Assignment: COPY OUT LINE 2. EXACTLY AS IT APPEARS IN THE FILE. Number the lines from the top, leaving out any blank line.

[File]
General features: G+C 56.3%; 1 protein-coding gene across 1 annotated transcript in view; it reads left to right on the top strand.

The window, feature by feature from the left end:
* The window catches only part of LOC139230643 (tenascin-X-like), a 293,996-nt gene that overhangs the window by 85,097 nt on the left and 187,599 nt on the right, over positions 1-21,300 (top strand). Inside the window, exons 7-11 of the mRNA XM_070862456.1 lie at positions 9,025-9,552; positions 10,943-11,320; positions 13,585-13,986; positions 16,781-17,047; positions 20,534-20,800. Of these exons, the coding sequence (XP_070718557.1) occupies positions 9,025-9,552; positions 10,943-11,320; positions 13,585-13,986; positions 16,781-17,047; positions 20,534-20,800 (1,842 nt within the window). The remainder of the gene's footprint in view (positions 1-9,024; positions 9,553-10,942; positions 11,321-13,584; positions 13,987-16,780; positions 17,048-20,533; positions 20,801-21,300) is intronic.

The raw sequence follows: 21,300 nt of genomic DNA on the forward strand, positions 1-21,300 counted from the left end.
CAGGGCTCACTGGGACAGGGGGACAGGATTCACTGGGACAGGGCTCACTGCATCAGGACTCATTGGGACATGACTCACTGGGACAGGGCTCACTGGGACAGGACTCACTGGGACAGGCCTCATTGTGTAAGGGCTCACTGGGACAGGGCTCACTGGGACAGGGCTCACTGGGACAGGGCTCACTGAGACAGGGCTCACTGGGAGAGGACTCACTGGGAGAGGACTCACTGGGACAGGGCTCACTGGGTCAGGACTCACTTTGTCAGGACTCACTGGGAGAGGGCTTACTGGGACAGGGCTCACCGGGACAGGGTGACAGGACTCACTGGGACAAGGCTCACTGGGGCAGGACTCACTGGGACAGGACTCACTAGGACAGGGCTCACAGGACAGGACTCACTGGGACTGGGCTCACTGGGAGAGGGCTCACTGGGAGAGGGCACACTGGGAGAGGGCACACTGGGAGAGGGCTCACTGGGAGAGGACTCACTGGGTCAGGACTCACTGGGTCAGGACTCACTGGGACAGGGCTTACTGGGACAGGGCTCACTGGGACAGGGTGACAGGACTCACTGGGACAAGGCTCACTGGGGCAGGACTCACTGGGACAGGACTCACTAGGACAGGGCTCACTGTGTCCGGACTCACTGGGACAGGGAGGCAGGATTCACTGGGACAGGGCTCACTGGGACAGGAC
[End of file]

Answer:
The window, feature by feature from the left end: